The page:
When you see the name Scrooge, do you instantly think of a crabby, bitter old man who not only hates Christmas but also hates people?
That’s the common interpretation of Scrooge. The other common thought about Scrooge is that someone with that reference only cares about money and is predominately greedy by nature.
I hope that none of these characteristics mark your artistry or humanity. Yet, the Scrooge aspect I want to highlight and talk about here doesn’t involve any of these criteria. There is something redeeming about Scrooge in the Charles Dickens’ classic story A Christmas Carol that most of us aren’t always mindful of.
The Ebeneezer Scrooge who we first encounter in The Muppet Christmas Carol is not the Scrooge we are left with at the conclusion of the story. There is a transformation that takes place within the man’s heart over the course of the tale, marked in 3 stages as he is taken to memories of his past, realities of his present, and potential for his future. All of these stages have glimpses of hope and tragedy.
Scrooge is not who he really appears to be
These glimpses show us the real heart of Scrooge, despite how his life has transpired up to the visitation of the three spirits. We see a man who has allowed life to dictate his steps in a way that are counter to his true self. We see a man who, when we comes across boys he knew as a child, has fondness for the individuals. We see a man who experienced joy and love from a woman, but who mistakenly put a quest for wealth above his connection with her love and devotion. The loss of his love was the onset of his downward spiral into greed and hatred for people.
The warning in this tale is simple on the front end, but the real heart of Scrooge’s story is that if we aren’t careful we can easily become manipulated by seeking the wrong things for our happiness, and subsequently rob ourselves of true success. Scrooge was a man who made money by charging tenants for rent and had zero compassion for anyone who didn’t pay on time. He was easily the world’s worst landlord. Yet strangely he had one of the most compassionate and genuine people working for him. Could Bob Cratchet be as deserving of congratulations in turning around Scrooge’s attitude towards life and giving as the 3 spirits? I would argue that and even more.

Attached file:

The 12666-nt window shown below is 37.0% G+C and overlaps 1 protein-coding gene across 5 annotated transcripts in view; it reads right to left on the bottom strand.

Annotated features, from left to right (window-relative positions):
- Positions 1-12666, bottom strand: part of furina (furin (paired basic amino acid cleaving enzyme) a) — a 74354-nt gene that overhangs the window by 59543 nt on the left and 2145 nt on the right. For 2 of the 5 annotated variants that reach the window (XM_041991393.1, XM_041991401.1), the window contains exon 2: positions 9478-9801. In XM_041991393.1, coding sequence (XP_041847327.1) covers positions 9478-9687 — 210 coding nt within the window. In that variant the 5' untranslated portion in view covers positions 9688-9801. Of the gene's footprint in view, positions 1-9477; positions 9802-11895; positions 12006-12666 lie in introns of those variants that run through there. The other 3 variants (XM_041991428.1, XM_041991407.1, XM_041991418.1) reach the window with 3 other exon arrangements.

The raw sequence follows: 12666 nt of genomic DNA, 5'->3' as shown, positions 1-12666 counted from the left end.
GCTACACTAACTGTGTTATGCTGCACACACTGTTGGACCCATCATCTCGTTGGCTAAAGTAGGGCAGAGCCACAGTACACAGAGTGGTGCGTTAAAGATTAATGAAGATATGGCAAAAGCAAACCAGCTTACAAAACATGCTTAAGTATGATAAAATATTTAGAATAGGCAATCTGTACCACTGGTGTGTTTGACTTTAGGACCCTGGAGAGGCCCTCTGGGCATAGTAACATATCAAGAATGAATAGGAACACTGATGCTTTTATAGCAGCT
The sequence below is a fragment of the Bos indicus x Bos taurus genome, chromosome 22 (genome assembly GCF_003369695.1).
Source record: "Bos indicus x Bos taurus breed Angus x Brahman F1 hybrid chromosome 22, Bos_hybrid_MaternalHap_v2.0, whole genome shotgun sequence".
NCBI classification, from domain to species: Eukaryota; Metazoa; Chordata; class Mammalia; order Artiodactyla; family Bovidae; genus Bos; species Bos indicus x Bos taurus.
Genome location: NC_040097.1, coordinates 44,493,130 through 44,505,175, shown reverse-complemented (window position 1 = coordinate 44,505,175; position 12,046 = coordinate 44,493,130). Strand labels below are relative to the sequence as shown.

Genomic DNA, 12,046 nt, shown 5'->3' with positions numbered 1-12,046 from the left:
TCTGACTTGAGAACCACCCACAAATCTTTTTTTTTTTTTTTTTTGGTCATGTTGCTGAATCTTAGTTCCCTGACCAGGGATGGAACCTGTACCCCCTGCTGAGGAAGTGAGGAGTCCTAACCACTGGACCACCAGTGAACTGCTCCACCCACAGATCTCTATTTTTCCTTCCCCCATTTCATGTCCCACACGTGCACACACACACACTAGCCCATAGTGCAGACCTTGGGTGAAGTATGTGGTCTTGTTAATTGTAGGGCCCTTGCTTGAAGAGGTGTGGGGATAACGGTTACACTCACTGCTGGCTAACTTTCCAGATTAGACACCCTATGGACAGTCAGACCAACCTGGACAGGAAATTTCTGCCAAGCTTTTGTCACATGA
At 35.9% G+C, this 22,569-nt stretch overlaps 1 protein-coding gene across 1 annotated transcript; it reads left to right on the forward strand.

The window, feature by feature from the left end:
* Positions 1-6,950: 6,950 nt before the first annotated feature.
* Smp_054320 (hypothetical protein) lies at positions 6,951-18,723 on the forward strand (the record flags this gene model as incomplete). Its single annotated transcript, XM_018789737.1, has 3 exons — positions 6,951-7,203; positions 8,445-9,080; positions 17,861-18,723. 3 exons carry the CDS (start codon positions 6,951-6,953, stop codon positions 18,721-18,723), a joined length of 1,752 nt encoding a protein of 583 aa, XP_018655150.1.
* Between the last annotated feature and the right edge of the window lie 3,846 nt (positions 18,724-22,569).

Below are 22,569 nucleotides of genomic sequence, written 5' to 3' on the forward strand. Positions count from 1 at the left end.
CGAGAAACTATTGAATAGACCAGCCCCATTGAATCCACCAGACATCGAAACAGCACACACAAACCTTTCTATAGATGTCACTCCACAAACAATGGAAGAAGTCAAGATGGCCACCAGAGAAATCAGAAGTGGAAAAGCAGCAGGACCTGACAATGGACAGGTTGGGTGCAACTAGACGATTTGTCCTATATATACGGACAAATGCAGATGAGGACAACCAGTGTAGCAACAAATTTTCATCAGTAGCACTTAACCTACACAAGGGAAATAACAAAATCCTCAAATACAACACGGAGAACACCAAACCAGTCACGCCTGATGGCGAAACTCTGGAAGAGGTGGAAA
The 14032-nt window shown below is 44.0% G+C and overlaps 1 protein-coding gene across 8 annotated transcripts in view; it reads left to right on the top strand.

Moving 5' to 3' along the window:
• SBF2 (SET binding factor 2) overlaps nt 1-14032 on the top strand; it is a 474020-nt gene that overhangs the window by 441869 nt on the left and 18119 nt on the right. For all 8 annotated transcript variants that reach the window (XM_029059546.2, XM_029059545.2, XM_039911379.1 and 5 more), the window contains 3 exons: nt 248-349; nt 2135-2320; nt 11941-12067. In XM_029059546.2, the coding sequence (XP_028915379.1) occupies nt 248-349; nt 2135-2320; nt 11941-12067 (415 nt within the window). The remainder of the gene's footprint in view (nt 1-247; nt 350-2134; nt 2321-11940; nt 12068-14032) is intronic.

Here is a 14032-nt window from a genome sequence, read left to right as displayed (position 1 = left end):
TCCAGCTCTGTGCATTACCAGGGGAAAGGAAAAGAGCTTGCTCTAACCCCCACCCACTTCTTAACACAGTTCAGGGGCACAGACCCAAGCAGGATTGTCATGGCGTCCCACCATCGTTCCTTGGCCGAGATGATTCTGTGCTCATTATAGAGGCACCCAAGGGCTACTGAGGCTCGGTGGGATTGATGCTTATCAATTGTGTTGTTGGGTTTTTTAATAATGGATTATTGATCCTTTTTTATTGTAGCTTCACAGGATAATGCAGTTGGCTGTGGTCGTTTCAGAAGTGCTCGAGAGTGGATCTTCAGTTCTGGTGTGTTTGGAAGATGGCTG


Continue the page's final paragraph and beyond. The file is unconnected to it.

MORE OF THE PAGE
Scrooge had allowed his loneliness to dictate how he approached other people, and for years that resentment, bitterness, and loss controlled his steps. The results were that, while he was more wealthy than most people in his town, he was also reviled and despised by nearly everyone. Cratchet, on the other hand, had much in the realm of wanting but his life was marked by joy and gratitude despite his low income or the ill health of his son, Tiny Tim.
As artists and entrepreneurs (or people in general), it’s easy for us to fall into the same traps that Scrooge did as a young person, when plans fail or the people closest to us drift away. When our dreams or intentions get off course, it’s common to not correct the ship but continue sailing in a direction that doesn’t take us to a land of opportunity, but instead one of regret. Have you experienced something like this?
We too run the risk of being so preoccupied with our own ambitions, or even allowing the losses we experience in life, to change our perspectives and attitudes towards others. This is human nature. We can spend years in frustration and anger at how our dreams were thrown off or our endeavors spoiled because of one thing or another. And we can build up resentment towards people in the process of just trying to deal with why life doesn’t always go our way.
We can see things differently. We can allow the struggles and the obstacles to provide a new insight into how to change, shift, and pivot. We can look at those in our lives who seem to be constantly full of life and joy and find inspiration in moving forward. We can sit down with individuals, over a cup of coffee, a beer or over the phone and have conversations that build hope and perspective for the present and future.
We can change.
Strangely enough, another (sort of) Christmas story that I’m fond of leaves us with the notion that we can change, and change is one of the best gifts that we can give to ourselves and others. Rocky’s closing speech following the fight with Ivan Drago in Rocky IV not only inspired those who saw it, but ultimately ended the Cold War (want proof? See this video).
You can be a person who is uncommon and makes a difference in the lives of those around you, as well as your own. Don’t be an artistic (or business or startup or entrepreneurial or any other kind of) Scrooge this holiday and Christmas season. If something you have aspired to be hasn’t worked out like you wanted, or a dream you have has not gone as planned, it’s OK. Trust me, I’ve experienced these pains too (something I described briefly HERE). Allow your past to be released and your future to hold hope.
Change. Shift. Pivot. And have joy this season.
Want someone to sit down and talk with? I’d love to talk with you. Contact me and let’s chat.
*Are you surprised that I threw in Rocky Balboa in a post? You must not know me well. Let’s fix that. Reach out to me and we can have a good laugh together. Merry Christmas!